M INERAL R ESOURCES Algeria's nonfuel minerals were used extensively as raw material for domestic manufacturing, but some, such as high-grade iron ore, phosphate, mercury, and zinc, have also been exported since the early 1970s. The state mining and prospecting corporation, the National Company for Mineral Research and Exploration (Société Nationale de Recherches et d'Exploitations Minières), was established in 1967. As a result of the government's decentralization policy, the company was restructured in 1983 into separate production and distribution entities. The most important of these were an iron ore and phosphate company known as “Ferphos”, which had three production units and a port complex at Annaba, and another company called Erem that specialized in conducting mineral research at Boumerdas on the Mediterranean Sea and Tamanrasset in the south. Iron ore is found at Beni Saf in the northwest and the Ouenza and Bou Khadra region near the eastern border. Production levels have tended to vary significantly over the years, fluctuating between 1 million and 2 million tons between the early 1970s and the early 1990s. The deposits at Ouenza represent 75 percent of total production and have been exported primarily to Italy and Britain. 9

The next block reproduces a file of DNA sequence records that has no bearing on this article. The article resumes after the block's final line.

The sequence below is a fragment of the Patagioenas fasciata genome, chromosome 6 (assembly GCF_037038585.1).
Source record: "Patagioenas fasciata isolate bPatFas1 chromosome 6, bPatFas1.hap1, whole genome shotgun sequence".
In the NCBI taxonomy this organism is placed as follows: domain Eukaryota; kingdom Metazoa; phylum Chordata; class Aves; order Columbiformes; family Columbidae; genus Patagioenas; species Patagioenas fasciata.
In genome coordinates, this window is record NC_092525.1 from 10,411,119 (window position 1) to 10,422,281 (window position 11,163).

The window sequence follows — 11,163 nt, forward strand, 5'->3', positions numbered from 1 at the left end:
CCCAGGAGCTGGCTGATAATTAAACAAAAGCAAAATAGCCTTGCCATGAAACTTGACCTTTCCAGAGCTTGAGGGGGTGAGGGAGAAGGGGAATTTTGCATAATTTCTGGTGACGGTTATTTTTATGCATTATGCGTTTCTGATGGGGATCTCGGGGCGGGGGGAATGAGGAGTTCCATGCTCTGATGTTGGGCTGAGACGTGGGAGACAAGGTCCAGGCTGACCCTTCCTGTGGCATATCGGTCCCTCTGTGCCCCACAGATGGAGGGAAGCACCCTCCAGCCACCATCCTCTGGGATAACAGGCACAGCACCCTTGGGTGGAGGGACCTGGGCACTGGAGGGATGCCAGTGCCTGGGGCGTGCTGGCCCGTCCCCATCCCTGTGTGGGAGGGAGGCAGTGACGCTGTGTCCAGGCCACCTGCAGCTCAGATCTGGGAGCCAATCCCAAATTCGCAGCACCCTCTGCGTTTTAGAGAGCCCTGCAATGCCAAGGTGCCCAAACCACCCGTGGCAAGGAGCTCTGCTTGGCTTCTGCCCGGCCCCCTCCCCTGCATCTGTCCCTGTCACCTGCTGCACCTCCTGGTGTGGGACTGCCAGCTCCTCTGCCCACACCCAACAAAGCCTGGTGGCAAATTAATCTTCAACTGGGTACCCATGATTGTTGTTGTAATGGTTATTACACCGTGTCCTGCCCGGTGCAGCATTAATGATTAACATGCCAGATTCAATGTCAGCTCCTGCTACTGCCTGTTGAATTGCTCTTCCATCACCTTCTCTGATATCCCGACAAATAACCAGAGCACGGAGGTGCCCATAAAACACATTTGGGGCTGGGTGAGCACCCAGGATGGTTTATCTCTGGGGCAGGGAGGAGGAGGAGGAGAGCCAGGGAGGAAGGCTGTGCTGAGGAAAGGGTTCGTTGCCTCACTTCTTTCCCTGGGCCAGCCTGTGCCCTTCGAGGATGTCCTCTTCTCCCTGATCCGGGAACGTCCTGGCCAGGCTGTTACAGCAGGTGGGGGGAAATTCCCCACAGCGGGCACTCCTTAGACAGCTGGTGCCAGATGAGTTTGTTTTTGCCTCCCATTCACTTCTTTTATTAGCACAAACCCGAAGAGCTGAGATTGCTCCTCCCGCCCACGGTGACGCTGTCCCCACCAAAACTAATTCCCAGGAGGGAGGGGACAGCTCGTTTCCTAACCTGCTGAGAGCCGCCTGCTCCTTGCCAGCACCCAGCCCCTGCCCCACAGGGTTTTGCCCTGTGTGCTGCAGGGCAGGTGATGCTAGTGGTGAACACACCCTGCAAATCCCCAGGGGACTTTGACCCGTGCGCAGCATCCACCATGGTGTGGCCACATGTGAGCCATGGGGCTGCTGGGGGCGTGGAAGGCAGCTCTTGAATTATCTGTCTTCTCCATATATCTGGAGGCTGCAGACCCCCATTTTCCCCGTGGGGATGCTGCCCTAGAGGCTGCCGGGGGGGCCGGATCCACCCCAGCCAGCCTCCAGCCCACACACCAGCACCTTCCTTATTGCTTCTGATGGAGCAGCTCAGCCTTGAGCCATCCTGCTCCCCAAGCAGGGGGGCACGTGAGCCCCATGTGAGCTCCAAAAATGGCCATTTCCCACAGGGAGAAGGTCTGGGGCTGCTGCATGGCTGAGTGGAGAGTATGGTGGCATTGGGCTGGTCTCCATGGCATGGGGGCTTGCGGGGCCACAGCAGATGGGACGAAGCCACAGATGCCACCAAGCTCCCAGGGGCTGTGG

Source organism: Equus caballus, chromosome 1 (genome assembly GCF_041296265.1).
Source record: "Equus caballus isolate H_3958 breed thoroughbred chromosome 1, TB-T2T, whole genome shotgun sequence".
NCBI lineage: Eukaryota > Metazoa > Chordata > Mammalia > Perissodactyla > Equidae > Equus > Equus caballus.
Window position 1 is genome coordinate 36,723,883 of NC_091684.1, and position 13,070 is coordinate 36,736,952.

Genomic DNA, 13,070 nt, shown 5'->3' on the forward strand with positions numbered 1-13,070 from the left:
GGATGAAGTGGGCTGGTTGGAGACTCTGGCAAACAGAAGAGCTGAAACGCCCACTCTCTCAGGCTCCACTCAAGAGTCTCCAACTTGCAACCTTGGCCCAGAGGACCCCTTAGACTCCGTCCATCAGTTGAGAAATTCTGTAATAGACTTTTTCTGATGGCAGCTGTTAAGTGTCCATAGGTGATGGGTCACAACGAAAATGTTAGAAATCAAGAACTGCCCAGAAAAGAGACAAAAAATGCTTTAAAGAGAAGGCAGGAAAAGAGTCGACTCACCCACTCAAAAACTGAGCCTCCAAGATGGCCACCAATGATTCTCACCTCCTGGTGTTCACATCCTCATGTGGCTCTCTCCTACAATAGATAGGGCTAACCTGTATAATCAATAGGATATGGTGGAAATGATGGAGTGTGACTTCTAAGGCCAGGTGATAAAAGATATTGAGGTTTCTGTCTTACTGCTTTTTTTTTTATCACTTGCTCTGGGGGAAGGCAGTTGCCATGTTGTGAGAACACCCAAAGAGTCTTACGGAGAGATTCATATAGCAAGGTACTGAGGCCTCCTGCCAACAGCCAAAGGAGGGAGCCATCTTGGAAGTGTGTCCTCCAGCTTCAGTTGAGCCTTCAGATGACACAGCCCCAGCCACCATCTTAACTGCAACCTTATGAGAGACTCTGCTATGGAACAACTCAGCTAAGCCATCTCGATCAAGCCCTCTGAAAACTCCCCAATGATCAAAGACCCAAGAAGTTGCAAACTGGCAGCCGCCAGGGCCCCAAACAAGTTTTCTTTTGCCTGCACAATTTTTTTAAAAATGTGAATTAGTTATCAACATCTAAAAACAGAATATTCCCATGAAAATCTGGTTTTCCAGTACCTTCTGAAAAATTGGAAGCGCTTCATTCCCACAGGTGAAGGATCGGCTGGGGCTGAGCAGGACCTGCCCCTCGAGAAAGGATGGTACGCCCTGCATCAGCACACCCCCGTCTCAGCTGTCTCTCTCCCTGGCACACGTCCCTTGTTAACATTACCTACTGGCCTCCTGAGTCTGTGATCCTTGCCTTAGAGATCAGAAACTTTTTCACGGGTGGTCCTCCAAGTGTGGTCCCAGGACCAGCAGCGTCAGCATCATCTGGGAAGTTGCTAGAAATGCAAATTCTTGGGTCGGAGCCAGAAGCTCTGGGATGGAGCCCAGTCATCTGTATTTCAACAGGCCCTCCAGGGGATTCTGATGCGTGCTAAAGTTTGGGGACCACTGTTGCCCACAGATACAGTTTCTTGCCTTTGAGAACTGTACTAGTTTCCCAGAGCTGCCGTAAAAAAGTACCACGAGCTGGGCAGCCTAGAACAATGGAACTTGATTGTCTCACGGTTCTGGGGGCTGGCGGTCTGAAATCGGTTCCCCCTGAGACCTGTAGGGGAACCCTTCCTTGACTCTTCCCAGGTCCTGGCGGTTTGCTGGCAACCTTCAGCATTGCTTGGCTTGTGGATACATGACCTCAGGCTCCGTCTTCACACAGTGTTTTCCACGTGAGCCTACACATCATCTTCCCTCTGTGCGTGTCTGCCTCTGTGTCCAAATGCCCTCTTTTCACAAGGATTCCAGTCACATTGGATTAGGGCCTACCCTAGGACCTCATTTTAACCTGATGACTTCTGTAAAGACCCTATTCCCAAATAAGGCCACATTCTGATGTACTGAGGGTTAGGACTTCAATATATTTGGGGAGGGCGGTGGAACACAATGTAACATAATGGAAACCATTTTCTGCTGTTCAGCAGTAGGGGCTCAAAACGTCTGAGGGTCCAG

However, there are massive reserves of medium-grade ore at Gara Djebilet, near Tindouf in the west. These deposits of an estimated 2,000 million tons of medium- grade ore have been said to be the largest in the Arab world. The most significant zinc deposits have been found at the mountain of El Abed near the Algerian-Moroccan border and at Kherzet-Youssef in the Sétif region. Lead is also mined at El Abed and Kherzet-Youssef. 10 The large phosphate deposits at Djebel Onk in the northeast have been mined since the early 1960s; phosphate rock output reached 1.3 million tons in 1988. The total was almost evenly divided between export (primarily to France and Spain) and local consumption or processing at the Annaba fertilizer plant, approximately 350 kilometers away. Most major mines are linked by rail to Algeria's ports. Djebel Onk phosphate mines near the Tunisian border, as well as the Ouenza iron ore mines, are linked by electric rail line to Annaba. Zinc and lead mines at El Abed near the Moroccan border in the west are linked to Oran.